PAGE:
This Dark Age

A manual for life in the modern world.

By Daniel Schwindt

NOTICE:
This Dark Age is now available in paperback on Amazon. The print version is MUCH cleaner than this online version, which is largely unedited and has fallen by the wayside as the project has grown. If you’ve appreciated my writing, please consider leaving a review on the relevant paperback volumes. The print edition also includes new sections (Military History, War Psychology, Dogmatic Theology).

Volume 1 | Volume 2 | Volume 3| Volume 4 | Volume 5 | Volume 6

Individualism and socialization

One of the greatest crimes of modern individualistic societies is that they deny and therefore deprive people of one of the greatest benefits of membership in a community, which is the collective spiritual education that societies are traditionally understood to provide.

Liberal individualism tends to see spiritual and moral education as a matter of private discernment alone, and when it does not deny the social aspect of this education, it presents it as an ‘interference’ and sometimes as an abuse.

Individualism teaches that man is not fundamentally a social being but is instead a fully autonomous molecule amongst other more or less similar molecules, each possessed of a mutually exclusive ‘free will’. It is then the prerogative of this will to pursue whatever it deems worthy. Hence the popular vision of personal development as ‘self-creation’ where the individual constructs an identity based on his own aspirations and tastes. If this process is derailed or obstructed by the imposition of an external will, it is considered an act of violence because in this paradigm spiritual self-education should not permit any external intrusion except in cases of prior consent.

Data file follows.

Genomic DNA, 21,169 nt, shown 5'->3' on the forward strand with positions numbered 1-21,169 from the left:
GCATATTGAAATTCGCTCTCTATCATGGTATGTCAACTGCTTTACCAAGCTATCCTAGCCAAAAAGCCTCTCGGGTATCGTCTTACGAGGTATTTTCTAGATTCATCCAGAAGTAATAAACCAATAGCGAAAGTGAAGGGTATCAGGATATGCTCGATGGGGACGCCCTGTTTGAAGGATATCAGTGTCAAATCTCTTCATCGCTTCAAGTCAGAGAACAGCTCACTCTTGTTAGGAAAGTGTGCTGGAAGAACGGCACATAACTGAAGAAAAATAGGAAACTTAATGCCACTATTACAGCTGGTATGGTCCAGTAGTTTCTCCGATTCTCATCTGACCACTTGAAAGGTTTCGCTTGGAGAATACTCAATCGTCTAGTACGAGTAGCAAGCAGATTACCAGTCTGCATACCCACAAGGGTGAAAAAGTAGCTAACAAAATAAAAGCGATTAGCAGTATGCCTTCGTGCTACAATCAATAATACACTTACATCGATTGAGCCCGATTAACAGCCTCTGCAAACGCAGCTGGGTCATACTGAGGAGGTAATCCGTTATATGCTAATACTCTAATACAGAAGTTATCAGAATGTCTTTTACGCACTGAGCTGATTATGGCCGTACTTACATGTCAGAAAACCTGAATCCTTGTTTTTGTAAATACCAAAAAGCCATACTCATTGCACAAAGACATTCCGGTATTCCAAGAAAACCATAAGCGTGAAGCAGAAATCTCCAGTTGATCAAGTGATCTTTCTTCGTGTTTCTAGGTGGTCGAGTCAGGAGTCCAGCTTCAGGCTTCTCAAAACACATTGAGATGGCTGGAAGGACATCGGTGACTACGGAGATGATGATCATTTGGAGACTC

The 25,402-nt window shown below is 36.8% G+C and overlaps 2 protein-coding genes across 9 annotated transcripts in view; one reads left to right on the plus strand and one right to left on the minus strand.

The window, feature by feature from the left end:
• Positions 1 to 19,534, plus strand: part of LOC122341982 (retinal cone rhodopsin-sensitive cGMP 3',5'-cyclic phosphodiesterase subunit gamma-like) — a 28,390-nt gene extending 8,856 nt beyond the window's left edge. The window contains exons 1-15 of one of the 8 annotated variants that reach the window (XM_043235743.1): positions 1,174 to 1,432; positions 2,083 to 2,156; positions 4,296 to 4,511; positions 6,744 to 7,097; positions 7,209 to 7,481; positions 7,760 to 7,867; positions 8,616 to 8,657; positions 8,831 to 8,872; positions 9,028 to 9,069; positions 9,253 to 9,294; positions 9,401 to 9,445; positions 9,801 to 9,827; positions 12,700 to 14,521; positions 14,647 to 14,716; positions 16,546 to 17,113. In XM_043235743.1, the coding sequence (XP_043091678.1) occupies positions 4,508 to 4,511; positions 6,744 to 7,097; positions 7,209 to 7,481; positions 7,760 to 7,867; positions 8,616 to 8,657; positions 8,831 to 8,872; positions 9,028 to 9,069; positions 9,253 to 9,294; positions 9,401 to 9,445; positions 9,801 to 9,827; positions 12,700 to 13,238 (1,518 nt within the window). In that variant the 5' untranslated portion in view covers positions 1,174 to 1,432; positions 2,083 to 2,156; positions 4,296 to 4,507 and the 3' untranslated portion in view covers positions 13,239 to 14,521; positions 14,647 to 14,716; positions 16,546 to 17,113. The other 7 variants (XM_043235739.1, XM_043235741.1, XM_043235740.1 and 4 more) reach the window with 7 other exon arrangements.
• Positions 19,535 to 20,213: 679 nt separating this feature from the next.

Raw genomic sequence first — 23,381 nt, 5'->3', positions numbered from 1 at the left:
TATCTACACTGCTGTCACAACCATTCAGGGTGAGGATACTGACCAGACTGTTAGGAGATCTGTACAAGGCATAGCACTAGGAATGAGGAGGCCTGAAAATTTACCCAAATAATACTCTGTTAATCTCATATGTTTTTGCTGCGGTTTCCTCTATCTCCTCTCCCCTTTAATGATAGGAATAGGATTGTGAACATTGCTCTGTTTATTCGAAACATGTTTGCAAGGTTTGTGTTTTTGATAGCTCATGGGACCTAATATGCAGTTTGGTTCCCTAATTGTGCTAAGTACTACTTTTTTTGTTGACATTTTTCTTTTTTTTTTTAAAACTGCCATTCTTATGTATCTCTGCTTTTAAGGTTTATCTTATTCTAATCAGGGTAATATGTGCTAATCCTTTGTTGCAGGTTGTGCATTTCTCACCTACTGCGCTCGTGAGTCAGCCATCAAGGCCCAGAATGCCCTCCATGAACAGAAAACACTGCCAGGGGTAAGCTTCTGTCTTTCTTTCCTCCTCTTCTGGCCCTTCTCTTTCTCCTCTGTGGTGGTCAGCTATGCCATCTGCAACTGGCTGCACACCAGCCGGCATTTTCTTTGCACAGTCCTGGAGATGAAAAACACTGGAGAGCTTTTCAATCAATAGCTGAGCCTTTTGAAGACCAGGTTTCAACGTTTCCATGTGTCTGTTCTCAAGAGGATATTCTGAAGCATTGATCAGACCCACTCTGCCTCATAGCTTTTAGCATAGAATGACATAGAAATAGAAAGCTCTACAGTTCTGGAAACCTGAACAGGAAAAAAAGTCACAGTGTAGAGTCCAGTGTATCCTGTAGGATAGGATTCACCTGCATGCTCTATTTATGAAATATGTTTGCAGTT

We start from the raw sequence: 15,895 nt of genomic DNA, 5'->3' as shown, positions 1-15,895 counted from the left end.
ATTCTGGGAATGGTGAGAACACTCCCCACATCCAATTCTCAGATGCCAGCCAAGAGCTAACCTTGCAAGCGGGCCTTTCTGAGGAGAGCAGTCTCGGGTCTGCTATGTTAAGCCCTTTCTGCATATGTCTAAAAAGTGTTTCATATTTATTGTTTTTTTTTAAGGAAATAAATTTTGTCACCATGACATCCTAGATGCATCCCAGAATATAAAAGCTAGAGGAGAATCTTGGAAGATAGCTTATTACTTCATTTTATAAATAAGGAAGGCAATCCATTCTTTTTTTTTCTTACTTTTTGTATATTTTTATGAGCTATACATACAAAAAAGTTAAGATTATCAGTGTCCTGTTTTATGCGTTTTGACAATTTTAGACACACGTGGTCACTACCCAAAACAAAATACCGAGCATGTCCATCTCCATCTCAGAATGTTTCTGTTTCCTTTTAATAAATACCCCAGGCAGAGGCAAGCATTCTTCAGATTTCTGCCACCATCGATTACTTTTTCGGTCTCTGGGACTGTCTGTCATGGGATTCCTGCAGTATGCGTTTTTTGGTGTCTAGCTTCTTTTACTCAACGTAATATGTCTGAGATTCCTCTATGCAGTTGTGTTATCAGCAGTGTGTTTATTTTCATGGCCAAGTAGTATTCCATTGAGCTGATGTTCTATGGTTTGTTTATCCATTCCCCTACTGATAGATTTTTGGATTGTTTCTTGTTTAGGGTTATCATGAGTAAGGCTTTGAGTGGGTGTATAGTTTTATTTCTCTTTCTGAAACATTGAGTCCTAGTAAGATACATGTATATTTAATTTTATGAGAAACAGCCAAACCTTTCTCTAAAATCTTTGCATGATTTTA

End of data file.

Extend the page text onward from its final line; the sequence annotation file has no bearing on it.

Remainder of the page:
This view ignores the fact that everyone who was raised under the protection of other humans (and there is no alternative) has already been carried along for years through the influence of another will or by multiple wills, belonging primarily to his parents, and that our will is always in flux and responding to external pressures. This continues throughout adulthood. For individualism, the intrusion of external influences is perceived as injustice, but a more realistic anthropology would suggest that this intrusion is a natural and necessary situation. The real question should be: how do we build up in communities a set of forces that are conducive to healthy spiritual development and not completely ignorant of it or destructive of it.

What is, for individualism, an offense to ‘autonomy’ is for us a gift that in normal cultures is the most significant benefit of living alongside other people. Again, we refer to the Christian principle that it is not good for man to be alone.

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